Ugo Rondinone: feelings at Kukje Gallery K3, Seoul, from September 1 to November 29, 2015
“…the system and concept of time, which has occupied my work since the beginning, gives me a certain sense of grounding.”
Often working on multiple ongoing series over many years, the artist is primarily interested in conducting personal investigations of the way materials possess and dispense energy. Gaining prominence in the 1990s, Ugo Rondinone’s work was heralded both for its preternatural use of material and its open-ended, emotional content. His confident and incisive voice allows viewers to enter the work without bias, as if seeing these things for the first time.
For his show at Kukje Gallery, Rondinone presents a series of five of his bluestone sculptures—monolithic sculptures consisting of bluestones that were cut and stacked to form raw but surprisingly emotive human effigies. Retaining the marks of the sculptural and quarrying process, these raw forms are titled the nosy, the anomalous, the observant, the inquisitive, and the dutiful. The stone figures arranged throughout the gallery bear silent but poignant witness to the natural eddies of time, creating an ambiguous yet charged tableaux.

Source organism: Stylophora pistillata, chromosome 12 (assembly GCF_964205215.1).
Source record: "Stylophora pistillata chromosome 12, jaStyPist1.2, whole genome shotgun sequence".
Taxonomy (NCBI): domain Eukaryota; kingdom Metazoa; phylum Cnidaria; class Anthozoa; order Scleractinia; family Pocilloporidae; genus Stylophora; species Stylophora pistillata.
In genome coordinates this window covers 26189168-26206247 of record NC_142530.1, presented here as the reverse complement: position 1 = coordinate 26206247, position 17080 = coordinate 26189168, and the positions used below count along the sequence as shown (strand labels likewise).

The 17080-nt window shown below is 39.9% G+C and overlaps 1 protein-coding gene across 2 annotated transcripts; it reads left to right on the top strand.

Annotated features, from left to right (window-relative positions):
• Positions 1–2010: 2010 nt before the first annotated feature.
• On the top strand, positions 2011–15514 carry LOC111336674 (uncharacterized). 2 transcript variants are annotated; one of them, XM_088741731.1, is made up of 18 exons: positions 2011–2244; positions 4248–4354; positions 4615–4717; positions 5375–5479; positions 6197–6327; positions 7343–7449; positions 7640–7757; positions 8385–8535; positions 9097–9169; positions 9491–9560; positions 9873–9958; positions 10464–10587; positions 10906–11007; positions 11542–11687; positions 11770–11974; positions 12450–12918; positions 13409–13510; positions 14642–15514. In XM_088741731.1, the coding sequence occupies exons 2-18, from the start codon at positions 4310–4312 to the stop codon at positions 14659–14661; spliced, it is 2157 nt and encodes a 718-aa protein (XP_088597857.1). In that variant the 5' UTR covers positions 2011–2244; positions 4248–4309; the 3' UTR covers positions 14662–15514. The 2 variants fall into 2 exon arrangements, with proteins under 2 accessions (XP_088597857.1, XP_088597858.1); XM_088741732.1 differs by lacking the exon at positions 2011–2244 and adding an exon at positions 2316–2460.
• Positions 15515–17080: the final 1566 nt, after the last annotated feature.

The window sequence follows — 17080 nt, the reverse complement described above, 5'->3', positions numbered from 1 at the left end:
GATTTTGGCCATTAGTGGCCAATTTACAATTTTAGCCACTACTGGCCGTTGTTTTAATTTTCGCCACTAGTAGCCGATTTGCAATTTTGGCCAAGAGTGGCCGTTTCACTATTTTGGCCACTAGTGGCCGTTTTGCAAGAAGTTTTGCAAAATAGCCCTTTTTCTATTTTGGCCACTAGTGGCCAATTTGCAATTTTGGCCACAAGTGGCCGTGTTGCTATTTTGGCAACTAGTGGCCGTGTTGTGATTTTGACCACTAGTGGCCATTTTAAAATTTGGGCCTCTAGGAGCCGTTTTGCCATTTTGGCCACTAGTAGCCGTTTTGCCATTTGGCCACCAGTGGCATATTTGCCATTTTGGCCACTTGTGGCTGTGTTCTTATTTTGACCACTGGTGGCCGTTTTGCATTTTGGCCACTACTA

Ugo Rondinone was born in Brunnen, Switzerland in 1964, and he currently lives and works in New York City. He has had solo exhibitions at Musée National d’Art Moderne, Centre Georges Pompidou, Paris (2003); Whitechapel Art Gallery, London (2006); Creative Time: Art on the Plaza, Battery Park, New York (2007); New Museum of Contemporary Art, New York (2007); Hayward Gallery, London (2008), Public Art Fund for the Rockefeller Plaza, New York (2013), M-Museum, Leuven (2013); Rockbund Art Museum, Shanghai (2014), amongst many others. Rondinone represented Switzerland, along with Urs Fischer, in the 52nd Venice Biennale (2007). Rondinone’s work is featured in major museum collections, including Museum of Modern Art, New York; Institute of Contemporary Art, Boston; San Francisco Museum of Modern Art; Walker Art Center, Minneapolis; and Dallas Museum of Art.
Photography: Keith Park. Courtesy of the artist and Kukje Gallery, Seoul